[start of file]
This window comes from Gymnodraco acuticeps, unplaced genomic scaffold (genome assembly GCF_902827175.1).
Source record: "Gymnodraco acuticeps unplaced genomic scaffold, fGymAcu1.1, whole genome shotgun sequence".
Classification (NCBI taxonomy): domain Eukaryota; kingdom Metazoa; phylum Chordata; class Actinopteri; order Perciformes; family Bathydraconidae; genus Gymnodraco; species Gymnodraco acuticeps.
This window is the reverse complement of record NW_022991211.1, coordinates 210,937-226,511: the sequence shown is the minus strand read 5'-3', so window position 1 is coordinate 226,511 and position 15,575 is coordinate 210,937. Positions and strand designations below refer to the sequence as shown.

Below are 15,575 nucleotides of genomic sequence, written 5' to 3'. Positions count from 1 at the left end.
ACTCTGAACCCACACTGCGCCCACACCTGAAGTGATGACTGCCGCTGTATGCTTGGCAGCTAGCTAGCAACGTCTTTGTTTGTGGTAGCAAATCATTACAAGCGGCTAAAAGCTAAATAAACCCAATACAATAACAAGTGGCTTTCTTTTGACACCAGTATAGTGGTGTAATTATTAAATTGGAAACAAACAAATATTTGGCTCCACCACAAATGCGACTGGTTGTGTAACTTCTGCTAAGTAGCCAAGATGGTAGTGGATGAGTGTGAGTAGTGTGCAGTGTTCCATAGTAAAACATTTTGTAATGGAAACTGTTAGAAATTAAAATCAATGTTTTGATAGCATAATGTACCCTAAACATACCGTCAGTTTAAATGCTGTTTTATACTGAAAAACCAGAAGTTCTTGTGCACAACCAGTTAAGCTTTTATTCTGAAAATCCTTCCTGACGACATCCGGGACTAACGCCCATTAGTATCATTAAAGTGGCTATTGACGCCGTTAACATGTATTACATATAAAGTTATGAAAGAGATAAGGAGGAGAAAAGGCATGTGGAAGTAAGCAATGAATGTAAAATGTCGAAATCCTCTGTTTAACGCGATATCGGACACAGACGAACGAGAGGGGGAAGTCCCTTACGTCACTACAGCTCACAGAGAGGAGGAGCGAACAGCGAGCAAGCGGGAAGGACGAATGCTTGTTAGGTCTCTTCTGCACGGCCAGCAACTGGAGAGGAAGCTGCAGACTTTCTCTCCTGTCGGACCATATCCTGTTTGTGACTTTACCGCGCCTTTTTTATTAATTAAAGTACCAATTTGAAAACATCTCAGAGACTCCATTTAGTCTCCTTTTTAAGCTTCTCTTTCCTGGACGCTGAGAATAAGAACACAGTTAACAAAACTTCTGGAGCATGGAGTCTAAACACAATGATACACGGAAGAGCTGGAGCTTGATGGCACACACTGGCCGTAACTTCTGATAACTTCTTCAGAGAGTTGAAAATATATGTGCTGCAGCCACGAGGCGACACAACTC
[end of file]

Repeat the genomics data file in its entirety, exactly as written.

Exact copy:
This window comes from Gymnodraco acuticeps, unplaced genomic scaffold (genome assembly GCF_902827175.1).
Source record: "Gymnodraco acuticeps unplaced genomic scaffold, fGymAcu1.1, whole genome shotgun sequence".
Classification (NCBI taxonomy): domain Eukaryota; kingdom Metazoa; phylum Chordata; class Actinopteri; order Perciformes; family Bathydraconidae; genus Gymnodraco; species Gymnodraco acuticeps.
This window is the reverse complement of record NW_022991211.1, coordinates 210,937-226,511: the sequence shown is the minus strand read 5'-3', so window position 1 is coordinate 226,511 and position 15,575 is coordinate 210,937. Positions and strand designations below refer to the sequence as shown.

Below are 15,575 nucleotides of genomic sequence, written 5' to 3'. Positions count from 1 at the left end.
ACTCTGAACCCACACTGCGCCCACACCTGAAGTGATGACTGCCGCTGTATGCTTGGCAGCTAGCTAGCAACGTCTTTGTTTGTGGTAGCAAATCATTACAAGCGGCTAAAAGCTAAATAAACCCAATACAATAACAAGTGGCTTTCTTTTGACACCAGTATAGTGGTGTAATTATTAAATTGGAAACAAACAAATATTTGGCTCCACCACAAATGCGACTGGTTGTGTAACTTCTGCTAAGTAGCCAAGATGGTAGTGGATGAGTGTGAGTAGTGTGCAGTGTTCCATAGTAAAACATTTTGTAATGGAAACTGTTAGAAATTAAAATCAATGTTTTGATAGCATAATGTACCCTAAACATACCGTCAGTTTAAATGCTGTTTTATACTGAAAAACCAGAAGTTCTTGTGCACAACCAGTTAAGCTTTTATTCTGAAAATCCTTCCTGACGACATCCGGGACTAACGCCCATTAGTATCATTAAAGTGGCTATTGACGCCGTTAACATGTATTACATATAAAGTTATGAAAGAGATAAGGAGGAGAAAAGGCATGTGGAAGTAAGCAATGAATGTAAAATGTCGAAATCCTCTGTTTAACGCGATATCGGACACAGACGAACGAGAGGGGGAAGTCCCTTACGTCACTACAGCTCACAGAGAGGAGGAGCGAACAGCGAGCAAGCGGGAAGGACGAATGCTTGTTAGGTCTCTTCTGCACGGCCAGCAACTGGAGAGGAAGCTGCAGACTTTCTCTCCTGTCGGACCATATCCTGTTTGTGACTTTACCGCGCCTTTTTTATTAATTAAAGTACCAATTTGAAAACATCTCAGAGACTCCATTTAGTCTCCTTTTTAAGCTTCTCTTTCCTGGACGCTGAGAATAAGAACACAGTTAACAAAACTTCTGGAGCATGGAGTCTAAACACAATGATACACGGAAGAGCTGGAGCTTGATGGCACACACTGGCCGTAACTTCTGATAACTTCTTCAGAGAGTTGAAAATATATGTGCTGCAGCCACGAGGCGACACAACTC